In other cases certain aspects or domains of the national science and technology system are studied. In Sandström et al (2000) parts of the Swedish biotechnology innovation system were examined with the focus on knowledge production and knowledge flows between different public research organisations, and between business enterprises and public research organisations, along with the identification of dominant institutions and collaborative clusters. In Glänzel et al. (2003), an observed decline in the citation impact of Swedish neuroscience was elaborated at different levels of aggregation. National citation data were broken down to the institutional, departmental and individual level and the study also facilitated a better understanding of how research political investments may affect subsequent measures of citation impact. In a study by Bondemark and Lilja-Karlander (2004), the focus was also on a specific national research field and the objective was to map the production and publication pattern of Swedish orthodontic articles and to classify these with regard to study designs and topics. When applying a national perspective, the focus may also be on a certain national sector such as business enterprise, higher education or government. In Kyvik (2003) the higher education sector was studied on the basis of surveys of the published output among university staff in Norway. Changes in publication patterns over a twenty-year period were monitored and aspects of research collaboration, publication types and publication languages were examined.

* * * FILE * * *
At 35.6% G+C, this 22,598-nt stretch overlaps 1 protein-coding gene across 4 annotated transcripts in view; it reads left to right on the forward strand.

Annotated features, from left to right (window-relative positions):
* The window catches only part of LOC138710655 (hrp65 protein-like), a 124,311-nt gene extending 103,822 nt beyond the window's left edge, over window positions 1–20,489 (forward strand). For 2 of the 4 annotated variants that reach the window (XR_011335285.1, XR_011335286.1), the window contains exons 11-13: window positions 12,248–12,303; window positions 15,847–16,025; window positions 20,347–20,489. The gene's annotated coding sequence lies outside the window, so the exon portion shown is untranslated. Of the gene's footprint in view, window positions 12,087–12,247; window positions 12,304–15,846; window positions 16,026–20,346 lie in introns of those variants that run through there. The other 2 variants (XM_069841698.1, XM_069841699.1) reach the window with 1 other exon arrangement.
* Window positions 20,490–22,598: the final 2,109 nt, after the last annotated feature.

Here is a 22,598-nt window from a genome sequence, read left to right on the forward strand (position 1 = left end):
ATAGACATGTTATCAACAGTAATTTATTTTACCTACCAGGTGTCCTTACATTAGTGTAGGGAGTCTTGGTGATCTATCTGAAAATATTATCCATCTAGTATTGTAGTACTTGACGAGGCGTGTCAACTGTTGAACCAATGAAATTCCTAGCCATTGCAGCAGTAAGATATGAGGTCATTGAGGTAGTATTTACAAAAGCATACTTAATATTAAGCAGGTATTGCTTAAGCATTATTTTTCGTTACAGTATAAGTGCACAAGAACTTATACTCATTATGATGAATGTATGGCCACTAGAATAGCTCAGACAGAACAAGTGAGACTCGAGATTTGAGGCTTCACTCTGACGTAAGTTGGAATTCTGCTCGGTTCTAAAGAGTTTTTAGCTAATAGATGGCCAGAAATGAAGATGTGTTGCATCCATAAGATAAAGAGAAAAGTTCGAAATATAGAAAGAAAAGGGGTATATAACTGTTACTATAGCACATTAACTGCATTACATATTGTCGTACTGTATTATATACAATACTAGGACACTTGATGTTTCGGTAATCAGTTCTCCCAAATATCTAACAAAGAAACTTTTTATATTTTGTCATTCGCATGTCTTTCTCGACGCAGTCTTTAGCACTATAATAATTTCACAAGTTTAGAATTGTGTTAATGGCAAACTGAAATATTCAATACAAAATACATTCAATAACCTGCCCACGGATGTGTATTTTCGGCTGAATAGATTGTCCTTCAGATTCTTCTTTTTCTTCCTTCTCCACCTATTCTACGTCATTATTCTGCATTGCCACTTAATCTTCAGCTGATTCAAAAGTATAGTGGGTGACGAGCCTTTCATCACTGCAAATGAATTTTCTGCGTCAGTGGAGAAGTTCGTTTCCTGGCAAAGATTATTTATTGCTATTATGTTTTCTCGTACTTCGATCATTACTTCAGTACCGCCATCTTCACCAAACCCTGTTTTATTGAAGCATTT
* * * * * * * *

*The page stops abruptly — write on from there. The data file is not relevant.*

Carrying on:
Though most bibliometric evaluations pertain to national or higher aggregation levels, there is a need for a regional (sub-national) level of analysis. Generally, one would consider the importance of geographical proximity and interactive environments: '...the ideas of regionally concentrated skills or physical infrastructures are behind many measurements and explanations of high growth rates' (Tsipouri 1999). There are also theories that suggest that global competition more and more concerns the competition between city-regions rather than between countries (cf. Florida 2005; Hansen et al. 2005). Consequently, questions relating to the evolution and development of regional science and technology systems are highly relevant for regional as well as national planning, in particular with regard to less prosperous regions where policy makers need to intervene (cf. Tsipouri 1999). Therefore, other bibliometric evaluations may focus on the national science and technology system from a regional perspective, analysing administrative regions rather than nations.